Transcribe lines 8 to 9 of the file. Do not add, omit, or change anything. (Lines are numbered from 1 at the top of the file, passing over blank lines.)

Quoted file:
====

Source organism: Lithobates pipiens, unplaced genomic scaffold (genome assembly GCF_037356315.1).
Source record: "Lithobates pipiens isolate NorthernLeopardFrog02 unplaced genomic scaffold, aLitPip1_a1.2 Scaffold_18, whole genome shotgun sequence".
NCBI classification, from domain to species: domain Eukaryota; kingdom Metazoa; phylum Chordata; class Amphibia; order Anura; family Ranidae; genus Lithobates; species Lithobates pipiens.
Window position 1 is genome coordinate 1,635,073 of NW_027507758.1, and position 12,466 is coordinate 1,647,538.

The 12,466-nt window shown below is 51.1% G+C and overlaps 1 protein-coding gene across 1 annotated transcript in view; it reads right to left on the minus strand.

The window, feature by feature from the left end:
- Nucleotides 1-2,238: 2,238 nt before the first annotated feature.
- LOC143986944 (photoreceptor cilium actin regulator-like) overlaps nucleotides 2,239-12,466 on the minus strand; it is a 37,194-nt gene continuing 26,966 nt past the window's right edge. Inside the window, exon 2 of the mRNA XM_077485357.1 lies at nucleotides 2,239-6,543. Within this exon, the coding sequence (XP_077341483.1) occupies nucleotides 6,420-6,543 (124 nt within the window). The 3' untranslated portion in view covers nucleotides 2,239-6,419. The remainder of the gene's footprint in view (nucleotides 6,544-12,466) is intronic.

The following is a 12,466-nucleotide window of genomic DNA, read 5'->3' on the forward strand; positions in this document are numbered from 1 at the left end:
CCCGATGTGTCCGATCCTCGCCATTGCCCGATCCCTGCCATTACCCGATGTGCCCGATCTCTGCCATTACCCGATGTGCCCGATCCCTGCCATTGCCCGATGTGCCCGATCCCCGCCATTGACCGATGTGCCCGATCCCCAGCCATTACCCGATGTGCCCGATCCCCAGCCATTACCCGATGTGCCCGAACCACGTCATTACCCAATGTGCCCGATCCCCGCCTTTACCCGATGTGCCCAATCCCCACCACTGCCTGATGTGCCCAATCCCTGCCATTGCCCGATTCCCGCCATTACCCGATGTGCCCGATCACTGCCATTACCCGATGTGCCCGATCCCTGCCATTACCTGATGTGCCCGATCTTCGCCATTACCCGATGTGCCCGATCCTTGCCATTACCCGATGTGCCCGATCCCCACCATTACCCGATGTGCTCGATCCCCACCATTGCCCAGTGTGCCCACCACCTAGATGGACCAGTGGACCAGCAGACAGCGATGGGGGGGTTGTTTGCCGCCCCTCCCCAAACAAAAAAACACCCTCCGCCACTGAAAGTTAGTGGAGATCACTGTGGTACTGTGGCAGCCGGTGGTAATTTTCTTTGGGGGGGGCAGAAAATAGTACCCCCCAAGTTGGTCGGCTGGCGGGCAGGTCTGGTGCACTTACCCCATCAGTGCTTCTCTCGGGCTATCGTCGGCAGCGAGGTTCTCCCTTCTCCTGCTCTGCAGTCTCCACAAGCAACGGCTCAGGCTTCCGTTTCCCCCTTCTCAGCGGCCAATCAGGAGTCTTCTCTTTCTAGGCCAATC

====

- LOC143986944 (photoreceptor cilium actin regulator-like) overlaps nucleotides 2,239-12,466 on the minus strand; it is a 37,194-nt gene continuing 26,966 nt past the window's right edge. Inside the window, exon 2 of the mRNA XM_077485357.1 lies at nucleotides 2,239-6,543. Within this exon, the coding sequence (XP_077341483.1) occupies nucleotides 6,420-6,543 (124 nt within the window). The 3' untranslated portion in view covers nucleotides 2,239-6,419. The remainder of the gene's footprint in view (nucleotides 6,544-12,466) is intronic.

The following is a 12,466-nucleotide window of genomic DNA, read 5'->3' on the forward strand; positions in this document are numbered from 1 at the left end: